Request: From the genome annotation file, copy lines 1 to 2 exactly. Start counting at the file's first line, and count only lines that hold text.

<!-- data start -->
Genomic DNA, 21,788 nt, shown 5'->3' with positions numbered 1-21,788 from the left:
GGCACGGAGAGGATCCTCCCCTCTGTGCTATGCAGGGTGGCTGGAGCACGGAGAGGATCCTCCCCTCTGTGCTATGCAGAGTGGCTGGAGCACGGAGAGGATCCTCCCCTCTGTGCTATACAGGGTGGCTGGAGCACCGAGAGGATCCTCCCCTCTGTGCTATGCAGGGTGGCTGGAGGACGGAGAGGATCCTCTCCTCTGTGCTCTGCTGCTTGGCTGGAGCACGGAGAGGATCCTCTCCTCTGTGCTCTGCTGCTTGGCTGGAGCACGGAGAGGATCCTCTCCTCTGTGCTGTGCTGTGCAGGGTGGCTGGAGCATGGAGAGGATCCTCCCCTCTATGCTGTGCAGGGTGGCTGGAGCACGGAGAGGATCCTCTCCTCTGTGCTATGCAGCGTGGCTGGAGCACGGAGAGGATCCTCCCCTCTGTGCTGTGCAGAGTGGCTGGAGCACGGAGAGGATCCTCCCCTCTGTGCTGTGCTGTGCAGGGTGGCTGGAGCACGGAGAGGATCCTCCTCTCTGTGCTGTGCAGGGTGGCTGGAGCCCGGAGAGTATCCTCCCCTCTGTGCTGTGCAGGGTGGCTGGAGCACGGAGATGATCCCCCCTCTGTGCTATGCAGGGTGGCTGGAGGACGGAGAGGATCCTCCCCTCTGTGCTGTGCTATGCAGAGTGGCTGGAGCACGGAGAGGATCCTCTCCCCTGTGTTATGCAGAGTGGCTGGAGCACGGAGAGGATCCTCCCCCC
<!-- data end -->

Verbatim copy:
Genomic DNA, 21,788 nt, shown 5'->3' with positions numbered 1-21,788 from the left:
GGCACGGAGAGGATCCTCCCCTCTGTGCTATGCAGGGTGGCTGGAGCACGGAGAGGATCCTCCCCTCTGTGCTATGCAGAGTGGCTGGAGCACGGAGAGGATCCTCCCCTCTGTGCTATACAGGGTGGCTGGAGCACCGAGAGGATCCTCCCCTCTGTGCTATGCAGGGTGGCTGGAGGACGGAGAGGATCCTCTCCTCTGTGCTCTGCTGCTTGGCTGGAGCACGGAGAGGATCCTCTCCTCTGTGCTCTGCTGCTTGGCTGGAGCACGGAGAGGATCCTCTCCTCTGTGCTGTGCTGTGCAGGGTGGCTGGAGCATGGAGAGGATCCTCCCCTCTATGCTGTGCAGGGTGGCTGGAGCACGGAGAGGATCCTCTCCTCTGTGCTATGCAGCGTGGCTGGAGCACGGAGAGGATCCTCCCCTCTGTGCTGTGCAGAGTGGCTGGAGCACGGAGAGGATCCTCCCCTCTGTGCTGTGCTGTGCAGGGTGGCTGGAGCACGGAGAGGATCCTCCTCTCTGTGCTGTGCAGGGTGGCTGGAGCCCGGAGAGTATCCTCCCCTCTGTGCTGTGCAGGGTGGCTGGAGCACGGAGATGATCCCCCCTCTGTGCTATGCAGGGTGGCTGGAGGACGGAGAGGATCCTCCCCTCTGTGCTGTGCTATGCAGAGTGGCTGGAGCACGGAGAGGATCCTCTCCCCTGTGTTATGCAGAGTGGCTGGAGCACGGAGAGGATCCTCCCCCC